This blog was born out of my own feelings of inadequacy to know what to do in situations when I really wanted to help – and my admiration for people that I have known who seem to know just what to do or say. I certainly don’t have all the answers, but as I have looked for ways to help and asked people what they have found helpful, I have come up with a list of things you can do in almost any situation. I would love to hear feedback on this list. Are there things you agree or disagree with on this list? Is there anything you would add?
Send a card or an email.
Often people are inundated and overwhelmed when a crisis hits and would prefer that you not call or visit. But sending something written is something they can look at when they are ready.
In Beyond Words, a breast cancer survivor talks about the cards she received. She set them up on her dining room table and looked at them frequently. She said those messages of support lifted her and helped her through some dark moments. She found them so helpful that she suggests to others going through cancer that they find a place to display the cards they receive so that they can read through them on hard days.
Listen more than you talk.
I always worry I'll put my foot in my mouth -- and I have certainly done so on occasion! But you can't go wrong by listening.
Often people need a kind ear. However, don't push someone to talk. If they aren't ready to talk, let them know you will be available if and when they would like to talk.
Ask before you do.
In most cases, I recommend asking permission to perform service for someone. There are so many factors you may not be aware of: dietary restrictions, what other people have already done, etc. There is also a higher chance of the service being misinterpreted.
So take a minute to call and say, "I'd like to bring you a meal. Would Monday night be okay and, by the way, does your family have any food allergies?" or "I’d like to come visit you in the hospital. Is this a good time and is there anything I can bring with me?" or "I was thinking it might be helpful to shine your family's shoes for the funeral -- may I do that for you?"
Sometimes the person in the situation is being inundated with calls, etc. and it would be better to check with a family member instead of the person directly. For instance, my sister had a friend that lost a baby in a preterm birth. She called the mother of her friend to check to see if she thought it would be appropriate/appreciated to send a bouquet of flowers or if there was something else she could do that would be more appreciated.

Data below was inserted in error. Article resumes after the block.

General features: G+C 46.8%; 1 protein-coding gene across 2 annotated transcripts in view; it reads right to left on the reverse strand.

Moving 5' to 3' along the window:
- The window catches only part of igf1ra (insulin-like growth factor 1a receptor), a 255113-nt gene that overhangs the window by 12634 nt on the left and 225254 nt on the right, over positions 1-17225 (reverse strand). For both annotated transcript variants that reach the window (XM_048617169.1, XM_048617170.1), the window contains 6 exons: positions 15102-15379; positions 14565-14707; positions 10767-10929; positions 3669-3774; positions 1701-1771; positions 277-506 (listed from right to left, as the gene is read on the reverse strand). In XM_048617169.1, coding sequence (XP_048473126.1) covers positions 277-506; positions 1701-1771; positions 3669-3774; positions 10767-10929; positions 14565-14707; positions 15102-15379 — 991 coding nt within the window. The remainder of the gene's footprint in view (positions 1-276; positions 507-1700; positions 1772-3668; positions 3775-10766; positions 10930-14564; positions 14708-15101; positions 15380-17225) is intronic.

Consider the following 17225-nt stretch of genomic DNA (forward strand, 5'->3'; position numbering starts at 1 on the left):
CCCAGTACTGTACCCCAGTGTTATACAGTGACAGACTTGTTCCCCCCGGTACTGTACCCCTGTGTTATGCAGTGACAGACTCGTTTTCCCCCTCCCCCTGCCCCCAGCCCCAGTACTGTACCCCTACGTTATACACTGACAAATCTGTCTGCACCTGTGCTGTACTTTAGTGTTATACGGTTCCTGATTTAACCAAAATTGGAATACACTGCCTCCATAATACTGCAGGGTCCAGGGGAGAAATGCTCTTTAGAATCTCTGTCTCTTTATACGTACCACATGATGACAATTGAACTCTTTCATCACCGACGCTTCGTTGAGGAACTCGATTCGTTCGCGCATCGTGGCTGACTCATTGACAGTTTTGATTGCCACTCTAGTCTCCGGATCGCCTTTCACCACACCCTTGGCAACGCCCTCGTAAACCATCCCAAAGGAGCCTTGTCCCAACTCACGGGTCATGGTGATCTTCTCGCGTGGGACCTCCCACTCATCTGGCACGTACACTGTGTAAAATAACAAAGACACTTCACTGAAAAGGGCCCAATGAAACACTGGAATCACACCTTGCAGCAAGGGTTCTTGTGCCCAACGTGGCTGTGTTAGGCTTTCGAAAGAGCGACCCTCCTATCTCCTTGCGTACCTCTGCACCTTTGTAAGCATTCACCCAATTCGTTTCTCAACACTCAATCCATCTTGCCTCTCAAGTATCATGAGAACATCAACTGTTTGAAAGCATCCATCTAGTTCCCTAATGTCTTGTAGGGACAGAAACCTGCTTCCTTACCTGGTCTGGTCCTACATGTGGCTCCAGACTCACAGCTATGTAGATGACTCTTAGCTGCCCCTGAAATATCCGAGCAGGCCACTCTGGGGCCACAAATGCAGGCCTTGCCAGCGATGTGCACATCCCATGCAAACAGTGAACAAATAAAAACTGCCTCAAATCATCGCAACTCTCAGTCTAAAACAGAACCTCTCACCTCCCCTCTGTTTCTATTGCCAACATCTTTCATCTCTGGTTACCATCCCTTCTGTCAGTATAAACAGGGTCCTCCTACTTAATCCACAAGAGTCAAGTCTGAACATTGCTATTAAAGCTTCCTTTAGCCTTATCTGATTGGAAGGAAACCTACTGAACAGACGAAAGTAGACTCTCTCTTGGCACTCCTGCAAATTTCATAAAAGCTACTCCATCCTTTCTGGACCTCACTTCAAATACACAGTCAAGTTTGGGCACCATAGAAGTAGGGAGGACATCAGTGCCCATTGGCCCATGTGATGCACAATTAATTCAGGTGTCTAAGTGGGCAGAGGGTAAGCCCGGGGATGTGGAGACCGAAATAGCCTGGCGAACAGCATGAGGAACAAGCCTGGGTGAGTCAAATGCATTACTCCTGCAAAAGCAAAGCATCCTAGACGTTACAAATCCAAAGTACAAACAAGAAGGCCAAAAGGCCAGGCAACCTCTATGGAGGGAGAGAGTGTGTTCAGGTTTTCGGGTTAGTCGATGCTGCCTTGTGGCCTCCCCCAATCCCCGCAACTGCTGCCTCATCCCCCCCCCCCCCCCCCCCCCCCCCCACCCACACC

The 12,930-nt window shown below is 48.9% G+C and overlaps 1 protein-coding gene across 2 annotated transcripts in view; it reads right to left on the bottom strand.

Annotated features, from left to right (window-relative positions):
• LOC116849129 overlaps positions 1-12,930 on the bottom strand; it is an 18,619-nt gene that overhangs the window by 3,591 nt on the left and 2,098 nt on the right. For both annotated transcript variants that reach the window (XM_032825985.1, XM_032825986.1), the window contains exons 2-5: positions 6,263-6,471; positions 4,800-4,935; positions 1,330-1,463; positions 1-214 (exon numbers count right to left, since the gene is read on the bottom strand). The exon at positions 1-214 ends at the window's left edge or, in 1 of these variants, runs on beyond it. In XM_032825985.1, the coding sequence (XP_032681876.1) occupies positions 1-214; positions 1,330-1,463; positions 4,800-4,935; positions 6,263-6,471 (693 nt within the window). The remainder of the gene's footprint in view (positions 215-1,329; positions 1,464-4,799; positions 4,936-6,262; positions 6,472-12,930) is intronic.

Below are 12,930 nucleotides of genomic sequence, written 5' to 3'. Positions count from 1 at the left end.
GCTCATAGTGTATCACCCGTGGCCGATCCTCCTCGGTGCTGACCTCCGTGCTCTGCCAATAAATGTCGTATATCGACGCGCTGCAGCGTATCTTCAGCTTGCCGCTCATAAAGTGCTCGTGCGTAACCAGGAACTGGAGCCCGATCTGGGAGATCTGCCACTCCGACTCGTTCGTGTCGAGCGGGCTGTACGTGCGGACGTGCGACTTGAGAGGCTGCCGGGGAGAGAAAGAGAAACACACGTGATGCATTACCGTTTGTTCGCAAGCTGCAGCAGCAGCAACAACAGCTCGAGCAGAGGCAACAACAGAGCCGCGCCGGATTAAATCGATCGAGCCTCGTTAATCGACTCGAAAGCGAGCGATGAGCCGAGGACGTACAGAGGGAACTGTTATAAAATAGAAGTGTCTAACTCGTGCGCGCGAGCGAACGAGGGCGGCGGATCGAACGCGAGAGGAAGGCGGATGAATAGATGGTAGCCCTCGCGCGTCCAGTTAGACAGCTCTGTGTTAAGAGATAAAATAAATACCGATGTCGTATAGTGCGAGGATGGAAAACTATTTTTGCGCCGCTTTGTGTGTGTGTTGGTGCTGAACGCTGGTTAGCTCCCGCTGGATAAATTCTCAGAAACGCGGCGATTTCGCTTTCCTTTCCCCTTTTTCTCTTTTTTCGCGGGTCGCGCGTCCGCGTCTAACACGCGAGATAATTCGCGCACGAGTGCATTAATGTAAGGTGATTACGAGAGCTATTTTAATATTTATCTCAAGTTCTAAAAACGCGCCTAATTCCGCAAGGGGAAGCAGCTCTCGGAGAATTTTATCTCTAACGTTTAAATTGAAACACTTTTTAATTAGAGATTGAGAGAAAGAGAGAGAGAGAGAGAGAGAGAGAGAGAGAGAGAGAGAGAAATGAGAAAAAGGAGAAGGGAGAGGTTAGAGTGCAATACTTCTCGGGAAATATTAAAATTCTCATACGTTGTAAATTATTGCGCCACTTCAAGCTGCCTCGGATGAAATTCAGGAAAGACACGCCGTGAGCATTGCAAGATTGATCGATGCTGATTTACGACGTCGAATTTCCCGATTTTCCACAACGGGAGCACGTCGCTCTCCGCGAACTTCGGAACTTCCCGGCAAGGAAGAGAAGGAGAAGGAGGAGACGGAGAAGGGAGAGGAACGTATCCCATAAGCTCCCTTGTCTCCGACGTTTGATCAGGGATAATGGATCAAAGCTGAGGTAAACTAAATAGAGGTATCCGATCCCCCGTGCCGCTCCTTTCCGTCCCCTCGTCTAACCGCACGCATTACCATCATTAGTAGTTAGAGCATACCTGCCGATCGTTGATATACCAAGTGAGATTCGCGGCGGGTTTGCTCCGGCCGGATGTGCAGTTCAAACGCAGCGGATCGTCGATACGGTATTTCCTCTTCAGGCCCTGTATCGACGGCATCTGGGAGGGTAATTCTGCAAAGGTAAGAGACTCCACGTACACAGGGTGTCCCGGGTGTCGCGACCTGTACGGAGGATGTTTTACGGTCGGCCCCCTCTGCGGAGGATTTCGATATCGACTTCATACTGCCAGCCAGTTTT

Offer a specific service.
People often say, "Let me know if there is anything I can do to help." I believe most people mean it when they say it, but they don't usually get taken up on their offer. It is too vague. Instead, offer something specific. They may take you up on it - but even if they don't, your offer of help will be more memorable when there is something they need.
Look through the posts on this site to find some ideas of things that might be helpful for the specific situation you are dealing with. Some things that are almost always helpful:
Often you can find a specific, helpful service just by paying attention as you talk to or visit with someone.
I recently watched this in action. When a mother in my neighborhood passed away, several people reached out in a variety of ways to help. Neighbors took in meals to the father and children at home as well as to adult children living nearby. Her teenage daughter was taken by her choir group to get her hair done and a new dress. Mariana thought to ask about another daughter at home, a young adult daughter with Down Syndrome. She took this daughter to get a new dress. She watched and listened to what was being done, then identified something specific that she could do to help.
Bring a notebook.
I think the most useful tool in almost any situation is a small notebook. It can be used to keep track of food/meals/services/visitors/cards for later thank you's or just as a reminder of the outpouring of love and service. It can be used to keep track of medical information. Consider taking a notebook and pen to someone who has recently had a crisis, along with a suggestion of how it might be used.
Continue to offer support.
Long after a hospital stay is over or a loved one is buried, those affected are likely to still struggle with grief and emotions. Letting people know you are thinking of them – and being willing to talk about what happened is helpful.
I know that on at least two occasions, I have marked dates on my calendar intending to reach out to someone I care about as they go through those first anniversaries without a loved one: the holidays, the birthday of the person they lost, the anniversary of the person’s death. On both occasions, when I noticed the dates come up on my calendar, I wasn’t sure how to handle it and did nothing. Since then, I have observed others handle this by sending a short note remembering the person that was lost. We just passed the anniversary of my husband’s aunt’s death and I was so touched by a short video that was posted, and reposted on Facebook by many family members, celebrating her life.